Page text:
Mar 11, 2020 - Health

Beijing's coronavirus propaganda blitz goes global

Illustration: Eniola Odetunde/Axios

As China begins to get its coronavirus outbreak under control, authorities are going on the offensive to rewrite the narrative that the global epidemic is Beijing's fault.

Why it matters: We're getting a glimpse of how China's formidable propaganda apparatus can obscure the truth and change narratives abroad, just as it can at home. The stakes are high — for the world and China's standing in it.

What's happening: Chinese diplomats are taking to Twitter and email, pushing talking points that deflect blame from Beijing and instead praise its response.

  • The efforts are getting a boost from Chinese state-run media.
  • "The CCP is masterful at rewriting history and we’re watching them do it in real time," Bill Bishop, author of the Sinocism newsletter, told Axios.

What's at stake: The world is facing a potential global economic recession that can trace its roots to specific decisions by Chinese authorities. Chinese President Xi Jinping wants to prevent that narrative from taking hold.

Chinese authorities are pushing the following talking points:

1. The coronavirus may not have originated in China.

  • What they're saying: "Though the COVID-19 was first discovered in China, it does not mean that it originated from China," Zhong Nanshan, a scientist helping lead the government response, said in a Feb. 27 press conference.
  • China's propaganda apparatus is now pushing that idea hard.
  • The Chinese Embassy in Canberra recently sent an email intended for foreign journalists that "suggested journalists are politicizing the coronavirus by suggesting it originated in China."
  • Reality check: There is no evidence COVID-19 spread in any human population before it spread in China.

2. China's response bought time for the rest of the world.

  • What they're saying: On March 9, the official Twitter account of China's Ministry of Foreign Affairs wrote that "China’s endeavor to combating the epidemic has bought time for int’l preparedness."
  • State news agency Xinhua also pushed that narrative after Xi Jinping called upon Chinese media to publish stories casting China's response to the coronavirus in a positive light.
  • This has been a particularly successful piece of Chinese propaganda, and it's now widely echoed outside of China. Most recently, an economist at Harvard repeated it in a March 9 interview for NPR's Marketplace, saying, “China really did great work in buying the rest of us time."
  • Reality check: The Chinese government's cover-up of the virus allowed it to spread unchecked in Wuhan for weeks, including among the 5 million city residents who left the city without being screened, leading to a national epidemic and inevitably to its spread outside China.

How it works: These narratives are being pushed via Beijing's recently expanded diplomatic social media presence.

  • Beginning in October 2019, dozens of Chinese ambassadors, embassies and consulates opened official accounts on Twitter, a platform banned in China and that Chinese government officials had previously shunned.
  • Despite dull talking points and relatively few tweets, some of those accounts have already garnered tens of thousands of followers.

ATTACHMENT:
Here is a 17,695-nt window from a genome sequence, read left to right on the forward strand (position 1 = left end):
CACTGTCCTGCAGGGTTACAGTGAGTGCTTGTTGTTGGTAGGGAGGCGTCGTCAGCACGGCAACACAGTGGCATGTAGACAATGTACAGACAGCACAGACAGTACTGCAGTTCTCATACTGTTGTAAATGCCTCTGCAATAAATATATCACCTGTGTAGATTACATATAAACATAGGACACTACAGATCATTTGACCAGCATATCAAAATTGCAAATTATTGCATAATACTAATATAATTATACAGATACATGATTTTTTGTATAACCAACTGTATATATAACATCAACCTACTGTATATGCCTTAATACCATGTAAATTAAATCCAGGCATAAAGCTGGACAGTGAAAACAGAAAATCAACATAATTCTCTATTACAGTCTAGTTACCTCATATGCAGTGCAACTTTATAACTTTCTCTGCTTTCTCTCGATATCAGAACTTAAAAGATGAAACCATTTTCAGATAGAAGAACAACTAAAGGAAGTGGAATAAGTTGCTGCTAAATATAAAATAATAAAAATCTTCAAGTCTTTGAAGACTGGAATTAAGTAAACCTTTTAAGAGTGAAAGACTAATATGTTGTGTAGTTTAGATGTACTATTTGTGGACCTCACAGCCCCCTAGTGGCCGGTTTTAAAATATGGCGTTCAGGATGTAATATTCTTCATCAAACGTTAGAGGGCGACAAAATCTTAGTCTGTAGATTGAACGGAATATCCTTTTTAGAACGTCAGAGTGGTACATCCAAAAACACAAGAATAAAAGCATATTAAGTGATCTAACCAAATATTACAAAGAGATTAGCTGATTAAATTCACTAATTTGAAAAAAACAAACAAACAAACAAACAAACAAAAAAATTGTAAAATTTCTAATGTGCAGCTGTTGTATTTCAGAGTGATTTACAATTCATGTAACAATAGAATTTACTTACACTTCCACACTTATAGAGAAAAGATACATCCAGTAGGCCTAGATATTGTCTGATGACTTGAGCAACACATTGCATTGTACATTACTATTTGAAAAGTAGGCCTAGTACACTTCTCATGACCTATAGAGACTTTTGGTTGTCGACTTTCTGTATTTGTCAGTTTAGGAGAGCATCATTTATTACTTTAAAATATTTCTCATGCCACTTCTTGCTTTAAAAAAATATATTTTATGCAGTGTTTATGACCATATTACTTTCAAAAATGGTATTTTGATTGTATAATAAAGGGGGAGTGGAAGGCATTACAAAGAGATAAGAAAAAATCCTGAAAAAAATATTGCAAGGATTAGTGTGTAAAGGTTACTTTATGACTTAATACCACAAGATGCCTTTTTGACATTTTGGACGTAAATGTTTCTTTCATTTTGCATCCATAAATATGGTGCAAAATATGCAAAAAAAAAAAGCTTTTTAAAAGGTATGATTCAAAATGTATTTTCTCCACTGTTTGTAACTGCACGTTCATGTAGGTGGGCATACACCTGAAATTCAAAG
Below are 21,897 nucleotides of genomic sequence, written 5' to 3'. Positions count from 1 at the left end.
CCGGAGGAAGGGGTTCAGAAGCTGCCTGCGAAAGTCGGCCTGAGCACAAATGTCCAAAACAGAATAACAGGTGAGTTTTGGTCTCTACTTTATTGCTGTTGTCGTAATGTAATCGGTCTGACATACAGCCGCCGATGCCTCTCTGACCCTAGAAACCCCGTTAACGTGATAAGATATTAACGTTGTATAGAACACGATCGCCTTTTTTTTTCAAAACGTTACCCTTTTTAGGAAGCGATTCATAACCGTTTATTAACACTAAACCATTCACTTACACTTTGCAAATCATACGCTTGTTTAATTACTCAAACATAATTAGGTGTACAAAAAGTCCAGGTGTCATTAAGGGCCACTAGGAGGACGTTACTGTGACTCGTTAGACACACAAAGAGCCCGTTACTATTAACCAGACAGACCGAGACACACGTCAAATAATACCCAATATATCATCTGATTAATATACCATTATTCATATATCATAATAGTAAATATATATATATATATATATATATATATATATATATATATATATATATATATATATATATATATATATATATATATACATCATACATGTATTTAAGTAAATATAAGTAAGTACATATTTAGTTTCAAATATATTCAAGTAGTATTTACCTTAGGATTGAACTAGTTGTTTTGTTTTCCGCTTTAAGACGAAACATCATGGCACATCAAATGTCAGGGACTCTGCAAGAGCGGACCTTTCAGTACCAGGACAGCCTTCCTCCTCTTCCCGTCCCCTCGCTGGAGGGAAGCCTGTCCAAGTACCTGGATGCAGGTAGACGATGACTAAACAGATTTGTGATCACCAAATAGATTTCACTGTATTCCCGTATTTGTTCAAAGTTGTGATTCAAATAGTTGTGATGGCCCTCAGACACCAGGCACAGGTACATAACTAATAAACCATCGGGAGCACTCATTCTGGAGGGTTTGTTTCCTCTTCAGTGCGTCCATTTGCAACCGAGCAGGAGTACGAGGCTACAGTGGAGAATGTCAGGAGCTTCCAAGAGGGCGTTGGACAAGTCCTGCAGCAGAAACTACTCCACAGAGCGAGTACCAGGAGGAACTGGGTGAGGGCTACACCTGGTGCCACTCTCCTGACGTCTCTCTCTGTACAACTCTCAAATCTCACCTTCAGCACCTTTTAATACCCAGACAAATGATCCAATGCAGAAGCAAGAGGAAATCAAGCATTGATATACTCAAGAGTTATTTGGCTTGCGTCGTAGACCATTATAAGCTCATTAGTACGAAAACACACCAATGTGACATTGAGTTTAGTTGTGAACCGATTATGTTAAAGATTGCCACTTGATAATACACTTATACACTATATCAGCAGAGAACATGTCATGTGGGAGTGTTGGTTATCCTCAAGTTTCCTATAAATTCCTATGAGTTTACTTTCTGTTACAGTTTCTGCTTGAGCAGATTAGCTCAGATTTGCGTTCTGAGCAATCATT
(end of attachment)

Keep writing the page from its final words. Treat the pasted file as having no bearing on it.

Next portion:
• Those accounts are now pushing out coordinated messaging around the coronavirus.

What to watch for: "The worse the coronavirus response in the foreign country, the more effective [Beijing's] narrative is going to be," said Bishop.

  • If the U.S. government bungles the response, it will be easier to believe that China actually got it right.

Go deeper

Florida and Pennsylvania issue stay-at-home orders as coronavirus crisis escalates

Data: Axios reporting; Map: Danielle Alberti/Axios

Pennsylvania Gov. Tom Wolf and Florida Gov. Ron DeSantis ordered all residents to stay at home on Wednesday, with exceptions for those engaged in essential services, including health care and government functions.

The big picture: The two are the latest states to announce policies to enforce social distancing, which have affected more 250 million Americans. More than 1.5 billion people worldwide had been asked to remain at home as of last week.

Go deeperArrowUpdated 18 hours ago - Health

Bots boost Chinese propaganda hashtags in Italy

A passenger boards a bus with a message supporting Italy in their efforts against the COVID-19 coronavirus in Hangzhou, China, March 24. Photo: STR /AFP/China OUT via Getty Images

Between March 11 and 23, as China was delivering much-needed medical supplies to Italy, bots pushed two pro-China, Italian-language hashtags, according to a March 30 investigation published by Italian news outlet Formiche.

The big picture: 46.3% of tweets using the peppy-sounding hashtag #forzaCinaeItalia, which means "come on China and Italy," were bots, according to an analysis performed by Alkemy in partnership with Formiche.

Go deeperArrow21 hours ago - World

D.C.'s bipartisan China consensus may be unraveling

Illustration: Aïda Amer/Axios

For more than two years, Republicans and Democrats have more or less agreed the U.S. needs a China policy that acknowledges Beijing's hard authoritarian turn and the serious challenge China's growing power presents to U.S. interests.

Why it matters: The coronavirus crisis is threatening that consensus. The wedge driving Democrats and Republicans apart is concern about racism.

Go deeperArrow21 hours ago - World